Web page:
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Friday, March 19, 2010

Buyer Days exhibitor Thousand Islands Winery showing incredible growth

THOUSAND ISLANDS WINERY: New machines raise bottling capacity

COLLINS LANDING — A new bottling system at Thousand Islands Winery, Seaway Avenue, brings the business's capacity in line with large commercial wineries.

The new system raises the bottling capacity from 400 bottles to about 2,000 bottles an hour.

"The little machine couldn't keep up with production," owner Stephen J. Conaway said. "We have taken away market share from the larger commercial wineries."

On Thursday, the first time winery staff used the new wine-filling machine and labeler after training, about 850 gallons of Riesling were poured into blue bottles in five hours.

The new wine-filling machine, called a monoblock, takes sterile bottles and first turns them upside-down and sprays them with a sanitary rinse. After that is blown off, the next station in the machine sucks out oxygen and injects nitrogen.

"Oxygen makes wine go bad," Mr. Conaway said. "Nitrogen injection is a natural way to keep oxygen out. We don't want to add chemicals to the product."

The next piece of the monoblock fills the bottle with the correct amount of wine. Then the bottles are topped with corks or screw caps.

The old wine filler didn't have the sanitary rinse or the screw-cap machine.

"We put the screw caps on by hand before," Mr. Conaway said.

The labeling machine can cover the corks with any capsule type — tin, polylaminate or PVC — and heat shrinks them to protect against tampering.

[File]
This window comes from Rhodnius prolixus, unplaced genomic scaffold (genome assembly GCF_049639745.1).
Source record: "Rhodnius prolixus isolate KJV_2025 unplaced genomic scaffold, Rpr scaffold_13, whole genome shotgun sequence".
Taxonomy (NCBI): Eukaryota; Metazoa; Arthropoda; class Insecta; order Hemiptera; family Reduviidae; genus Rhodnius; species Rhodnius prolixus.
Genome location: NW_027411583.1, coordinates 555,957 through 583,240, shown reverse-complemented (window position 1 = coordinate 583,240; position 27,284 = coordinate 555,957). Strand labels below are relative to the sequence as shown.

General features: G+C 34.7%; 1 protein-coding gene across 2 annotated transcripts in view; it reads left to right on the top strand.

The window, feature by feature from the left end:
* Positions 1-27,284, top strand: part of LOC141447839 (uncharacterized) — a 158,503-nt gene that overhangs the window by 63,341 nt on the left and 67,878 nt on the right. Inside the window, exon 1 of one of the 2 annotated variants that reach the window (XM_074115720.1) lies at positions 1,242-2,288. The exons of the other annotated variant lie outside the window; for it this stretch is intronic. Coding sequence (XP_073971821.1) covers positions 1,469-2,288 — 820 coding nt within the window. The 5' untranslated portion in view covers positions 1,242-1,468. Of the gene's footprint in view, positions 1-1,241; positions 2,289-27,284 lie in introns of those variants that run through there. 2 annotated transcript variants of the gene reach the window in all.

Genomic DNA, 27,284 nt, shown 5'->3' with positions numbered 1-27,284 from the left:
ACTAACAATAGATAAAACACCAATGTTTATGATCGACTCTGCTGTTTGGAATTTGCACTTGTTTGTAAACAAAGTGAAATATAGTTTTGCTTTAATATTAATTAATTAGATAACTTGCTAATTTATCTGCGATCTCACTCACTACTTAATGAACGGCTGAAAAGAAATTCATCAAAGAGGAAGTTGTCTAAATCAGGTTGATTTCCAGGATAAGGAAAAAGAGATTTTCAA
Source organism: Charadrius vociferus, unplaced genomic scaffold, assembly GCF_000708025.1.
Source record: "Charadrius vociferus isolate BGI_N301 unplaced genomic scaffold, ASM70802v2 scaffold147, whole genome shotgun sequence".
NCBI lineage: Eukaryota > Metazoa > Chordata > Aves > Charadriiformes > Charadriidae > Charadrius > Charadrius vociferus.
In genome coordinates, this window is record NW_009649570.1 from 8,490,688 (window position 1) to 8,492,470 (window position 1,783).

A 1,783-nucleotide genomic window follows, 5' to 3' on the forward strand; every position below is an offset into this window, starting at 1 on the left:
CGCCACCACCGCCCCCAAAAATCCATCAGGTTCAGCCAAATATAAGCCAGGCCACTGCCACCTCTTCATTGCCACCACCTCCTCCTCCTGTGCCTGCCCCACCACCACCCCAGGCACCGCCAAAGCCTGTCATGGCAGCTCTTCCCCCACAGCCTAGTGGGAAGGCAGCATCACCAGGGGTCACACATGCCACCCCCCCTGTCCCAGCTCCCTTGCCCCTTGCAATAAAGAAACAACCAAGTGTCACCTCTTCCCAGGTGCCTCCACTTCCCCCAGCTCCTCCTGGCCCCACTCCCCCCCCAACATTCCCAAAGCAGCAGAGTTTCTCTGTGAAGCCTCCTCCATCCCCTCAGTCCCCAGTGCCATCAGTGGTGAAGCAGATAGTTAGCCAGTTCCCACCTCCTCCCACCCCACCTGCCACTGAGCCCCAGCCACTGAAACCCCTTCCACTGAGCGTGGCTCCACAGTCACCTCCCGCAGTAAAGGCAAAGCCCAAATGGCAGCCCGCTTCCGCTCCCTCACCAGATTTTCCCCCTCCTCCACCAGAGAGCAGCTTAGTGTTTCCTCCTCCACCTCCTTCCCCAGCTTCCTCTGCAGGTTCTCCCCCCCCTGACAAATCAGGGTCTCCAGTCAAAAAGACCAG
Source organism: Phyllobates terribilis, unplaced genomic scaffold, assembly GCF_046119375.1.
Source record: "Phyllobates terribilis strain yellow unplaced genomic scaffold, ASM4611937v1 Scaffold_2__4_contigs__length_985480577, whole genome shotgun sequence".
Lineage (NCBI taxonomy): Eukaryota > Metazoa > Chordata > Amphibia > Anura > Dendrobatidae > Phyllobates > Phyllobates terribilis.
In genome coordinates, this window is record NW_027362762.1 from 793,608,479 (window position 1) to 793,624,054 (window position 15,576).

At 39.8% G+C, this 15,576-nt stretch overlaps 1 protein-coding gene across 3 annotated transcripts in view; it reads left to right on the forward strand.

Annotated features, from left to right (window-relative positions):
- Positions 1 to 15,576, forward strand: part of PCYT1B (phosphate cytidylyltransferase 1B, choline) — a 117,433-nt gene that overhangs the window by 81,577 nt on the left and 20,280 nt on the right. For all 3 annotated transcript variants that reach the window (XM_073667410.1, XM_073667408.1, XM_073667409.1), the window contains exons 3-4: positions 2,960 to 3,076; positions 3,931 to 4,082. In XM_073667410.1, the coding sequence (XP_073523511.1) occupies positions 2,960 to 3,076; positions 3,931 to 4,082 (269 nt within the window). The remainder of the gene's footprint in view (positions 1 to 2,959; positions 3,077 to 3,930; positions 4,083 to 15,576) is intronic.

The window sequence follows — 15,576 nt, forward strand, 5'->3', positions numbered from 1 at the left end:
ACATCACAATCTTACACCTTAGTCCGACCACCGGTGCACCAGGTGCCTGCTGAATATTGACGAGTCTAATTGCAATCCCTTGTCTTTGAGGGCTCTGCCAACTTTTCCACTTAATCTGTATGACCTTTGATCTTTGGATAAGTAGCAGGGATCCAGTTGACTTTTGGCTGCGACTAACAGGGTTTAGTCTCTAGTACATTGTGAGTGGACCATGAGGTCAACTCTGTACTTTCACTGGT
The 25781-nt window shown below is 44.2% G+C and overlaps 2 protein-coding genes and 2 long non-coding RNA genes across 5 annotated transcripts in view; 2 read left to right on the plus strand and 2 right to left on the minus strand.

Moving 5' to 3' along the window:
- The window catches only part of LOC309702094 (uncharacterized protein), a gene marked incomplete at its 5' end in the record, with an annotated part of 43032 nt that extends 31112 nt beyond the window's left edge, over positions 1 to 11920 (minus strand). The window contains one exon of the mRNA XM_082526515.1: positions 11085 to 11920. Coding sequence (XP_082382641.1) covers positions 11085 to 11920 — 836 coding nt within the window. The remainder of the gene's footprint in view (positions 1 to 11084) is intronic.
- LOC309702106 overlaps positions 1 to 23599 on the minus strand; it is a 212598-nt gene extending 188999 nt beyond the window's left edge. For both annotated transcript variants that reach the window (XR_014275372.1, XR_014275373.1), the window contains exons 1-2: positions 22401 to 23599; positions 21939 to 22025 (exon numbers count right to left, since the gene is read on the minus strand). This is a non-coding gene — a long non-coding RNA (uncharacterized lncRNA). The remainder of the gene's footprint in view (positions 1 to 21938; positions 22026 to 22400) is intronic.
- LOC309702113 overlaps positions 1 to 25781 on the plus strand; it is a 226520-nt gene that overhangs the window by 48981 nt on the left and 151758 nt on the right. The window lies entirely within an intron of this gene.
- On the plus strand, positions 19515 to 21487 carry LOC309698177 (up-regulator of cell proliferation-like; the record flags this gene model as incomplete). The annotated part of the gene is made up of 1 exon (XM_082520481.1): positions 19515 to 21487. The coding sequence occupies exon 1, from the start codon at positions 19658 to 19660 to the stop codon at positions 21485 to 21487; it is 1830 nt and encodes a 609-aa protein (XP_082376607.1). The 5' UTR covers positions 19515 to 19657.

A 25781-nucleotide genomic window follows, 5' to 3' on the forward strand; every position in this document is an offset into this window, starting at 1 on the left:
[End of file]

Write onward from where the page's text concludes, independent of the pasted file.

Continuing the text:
Then the machine adds the bottle's label. With the new machine, the winery will add back and neck labels to the standard front label, Mr. Conaway said.

"The machine has a touch-screen display," he said. "It's state of the art."

The old filling machine isn't going to waste — it was bought by a startup winery.

To increase productivity, the winery also purchased a Lees filter, which filters more wine out of the bottom of tanks, where it settles with sediment.

"This separates the sediment from the wine, which gives us less waste product," Mr. Conaway said.

The new system and a new filter comprised more than $250,000 in capital investment in the winery's production.

The winery also added a glycol chilling system, which has pockmarked jackets around sections of tanks. The winery had cooled wine during the winter in an unheated storage area. The chilling system allows cold stabilization to occur year-round.

"We plan to continue to use Mother Nature to the maximum extent possible," Mr. Conaway said. "But we're getting to the point where we can't afford to cold stabilize just in the few months when the weather cooperates."

And the reason for that is that demand keeps growing.

"People are looking for quality, locally made products right now," he said. "We're competitive even on a price basis with a lot of the bigger wineries."


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